• 25. CHILD DEVELOPMENT AGENCY JAMAICA COUNTRY REPORT ON CHILD PARTICIPATION ACTIVITIES  What do you want Jamaica to be like in 25 years?  What does being a developed country mean to you?  Is there any country that you would like Jamaica to emulate or to be like?  What are the main elements of society that we need to change to achieve our vision?Youth from community groups and students from schools across the island also provideduseful feedback to inform the Plan, during their participation in the year-long process ofisland wide public consultations. Their involvement was facilitated by the SocialDevelopment Commission (SDC).Consultations on the Gender Sector Plan were held with over forty children ages 15 – 18years participating.Non-Governmental OrganizationsA number of initiatives aimed ensuring that our children play an integral role in ourdiscussion and decision making process has been led by non-governmental organizations.Some of these efforts are listed below: o Jamaica has benefited from the advocacy and representation made on behalf of children by Non-Governmental Organizations such as Hear the Children’s Cry and Children First. Apart from giving the child a voice, they continue to work with agencies such as the Child Development Agency and the Office of the Children’s Advocate in providing support through counseling and other interventions aimed at bringing national awareness to child abuse and exploitation and also providing assistance to victims in the recovery and re- integration processes. o Youth Intervention Strategies delivered through the Police Youth Clubs and the Social Development Commission provide a means of involving youth in community outreach and development and positive mentorship programmes.Prepared by the Child Development Agency November 2010 24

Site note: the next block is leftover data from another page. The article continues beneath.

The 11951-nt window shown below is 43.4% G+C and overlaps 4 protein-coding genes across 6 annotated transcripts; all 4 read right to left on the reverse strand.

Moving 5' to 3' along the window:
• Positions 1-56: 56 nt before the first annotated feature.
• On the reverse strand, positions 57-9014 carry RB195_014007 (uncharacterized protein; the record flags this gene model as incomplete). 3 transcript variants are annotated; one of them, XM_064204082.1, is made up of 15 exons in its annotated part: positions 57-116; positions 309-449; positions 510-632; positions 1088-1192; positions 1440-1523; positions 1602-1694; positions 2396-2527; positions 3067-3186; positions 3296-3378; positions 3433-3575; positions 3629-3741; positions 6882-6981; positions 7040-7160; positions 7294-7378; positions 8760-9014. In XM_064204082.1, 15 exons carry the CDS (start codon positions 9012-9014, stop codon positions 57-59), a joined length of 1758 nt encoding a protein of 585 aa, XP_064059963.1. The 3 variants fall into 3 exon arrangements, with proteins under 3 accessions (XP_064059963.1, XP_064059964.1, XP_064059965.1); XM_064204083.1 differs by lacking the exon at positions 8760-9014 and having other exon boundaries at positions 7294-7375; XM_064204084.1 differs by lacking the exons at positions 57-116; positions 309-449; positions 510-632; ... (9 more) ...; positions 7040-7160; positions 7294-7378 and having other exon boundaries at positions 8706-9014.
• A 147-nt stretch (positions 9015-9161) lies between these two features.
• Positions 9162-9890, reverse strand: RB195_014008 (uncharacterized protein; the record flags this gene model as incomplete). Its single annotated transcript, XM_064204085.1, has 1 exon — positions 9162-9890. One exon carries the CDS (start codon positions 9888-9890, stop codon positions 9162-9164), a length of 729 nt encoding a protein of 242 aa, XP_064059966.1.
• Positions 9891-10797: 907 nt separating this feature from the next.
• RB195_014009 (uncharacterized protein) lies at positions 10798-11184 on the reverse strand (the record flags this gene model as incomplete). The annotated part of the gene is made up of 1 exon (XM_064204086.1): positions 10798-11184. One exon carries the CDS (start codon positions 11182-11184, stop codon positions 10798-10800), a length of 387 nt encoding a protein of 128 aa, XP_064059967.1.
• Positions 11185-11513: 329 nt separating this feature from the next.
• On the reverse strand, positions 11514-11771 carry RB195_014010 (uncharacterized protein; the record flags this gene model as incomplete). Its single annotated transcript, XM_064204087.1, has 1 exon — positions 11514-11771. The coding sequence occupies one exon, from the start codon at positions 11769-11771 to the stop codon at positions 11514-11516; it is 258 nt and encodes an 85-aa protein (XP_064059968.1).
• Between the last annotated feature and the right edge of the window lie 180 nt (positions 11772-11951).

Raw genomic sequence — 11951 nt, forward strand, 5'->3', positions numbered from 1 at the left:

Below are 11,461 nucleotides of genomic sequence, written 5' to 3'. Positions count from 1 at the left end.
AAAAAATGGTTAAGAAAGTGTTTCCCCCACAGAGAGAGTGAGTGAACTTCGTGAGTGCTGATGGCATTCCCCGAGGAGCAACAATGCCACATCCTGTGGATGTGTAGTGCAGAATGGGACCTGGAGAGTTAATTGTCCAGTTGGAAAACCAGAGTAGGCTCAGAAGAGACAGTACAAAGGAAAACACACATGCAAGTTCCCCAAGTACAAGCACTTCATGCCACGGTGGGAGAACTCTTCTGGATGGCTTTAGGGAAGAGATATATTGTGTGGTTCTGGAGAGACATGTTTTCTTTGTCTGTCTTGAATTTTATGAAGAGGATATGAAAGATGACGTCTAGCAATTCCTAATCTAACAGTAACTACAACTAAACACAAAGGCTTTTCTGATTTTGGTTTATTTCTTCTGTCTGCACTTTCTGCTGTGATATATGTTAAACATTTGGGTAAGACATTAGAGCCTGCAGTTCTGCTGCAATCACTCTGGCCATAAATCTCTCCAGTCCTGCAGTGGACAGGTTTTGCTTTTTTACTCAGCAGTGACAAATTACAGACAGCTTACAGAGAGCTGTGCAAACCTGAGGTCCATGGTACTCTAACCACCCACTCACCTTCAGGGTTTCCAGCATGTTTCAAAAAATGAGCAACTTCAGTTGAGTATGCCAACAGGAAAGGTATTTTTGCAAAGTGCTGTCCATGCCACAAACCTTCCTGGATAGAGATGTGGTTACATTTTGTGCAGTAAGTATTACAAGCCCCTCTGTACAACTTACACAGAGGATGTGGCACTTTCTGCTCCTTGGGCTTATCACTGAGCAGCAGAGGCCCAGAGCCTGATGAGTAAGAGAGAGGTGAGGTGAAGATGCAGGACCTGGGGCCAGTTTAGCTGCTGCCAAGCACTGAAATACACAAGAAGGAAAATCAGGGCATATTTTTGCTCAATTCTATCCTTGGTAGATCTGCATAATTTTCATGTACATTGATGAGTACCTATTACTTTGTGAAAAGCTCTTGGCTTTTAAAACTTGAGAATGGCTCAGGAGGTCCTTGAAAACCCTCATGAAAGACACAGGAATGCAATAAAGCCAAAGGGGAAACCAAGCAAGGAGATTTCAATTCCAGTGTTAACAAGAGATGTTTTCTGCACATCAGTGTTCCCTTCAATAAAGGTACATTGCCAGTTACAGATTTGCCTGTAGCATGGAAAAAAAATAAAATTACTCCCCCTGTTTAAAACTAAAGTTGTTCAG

• 26. CHILD DEVELOPMENT AGENCY JAMAICA COUNTRY REPORT ON CHILD PARTICIPATION ACTIVITIES o Youth Development Programme: engaged over 2,000 youth ages 6 – 16 years during 2008 in youth development programmes geared at facilitating improved academic performance. o Child Research Conference: The fourth staging of the of the Caribbean Child Research Conference was held at the Jamaica Conference Centre on October 20- 21, 2010 as a collaborative effort with the University of the West Indies, United Nations Children Fund, Environmental Foundation of Jamaica, Caribbean Child Development Centre, Child Development Agency, Office of the Children’s Advocate, Planning Institute of Jamaica and others. The theme of this years conference was “Five Years before 2015: the MGD’s (Millennium Development Goals) and Child Rights in the Caribbean” under its broad goal of Promoting Child Rights through Research. Presentations covered a number of themes of which child participation took centre stage on the second day of the Conference. A number of youth representing a good cross section of the society delivered research on current issues and issues affecting them in their own home and school communities. They reported the findings of their investigations complete with recommendations to resolve or at least minimize the incidences of exposing the child to harm or for the child or adolescent to act in a way that would put him or her at risk of physical or moral danger. were engaged in both the planning as well as used to deliver key note presentations as well as allowed to participate in the different discussion topics / sessions facilitated at the conference. Plans to include and involve children in the staging of the conference are a fixture since its inception in 2006. o National Centre for Youth Development (NCYD): The NCYD in collaboration with a range of agencies coordinate programmes and activities related to youth development in Jamaica. During 2009, the NCYD coordinated the National Student Council Week under the theme “Taking responsibility” and the theme for 2010 was ‘Accepting the challenge raising the standards”. Activities focused on promoting the voice of the youth on issues that affect them such as the re- integration of teenage months in the formal secondary school system, the use ofPrepared by the Child Development Agency November 2010 25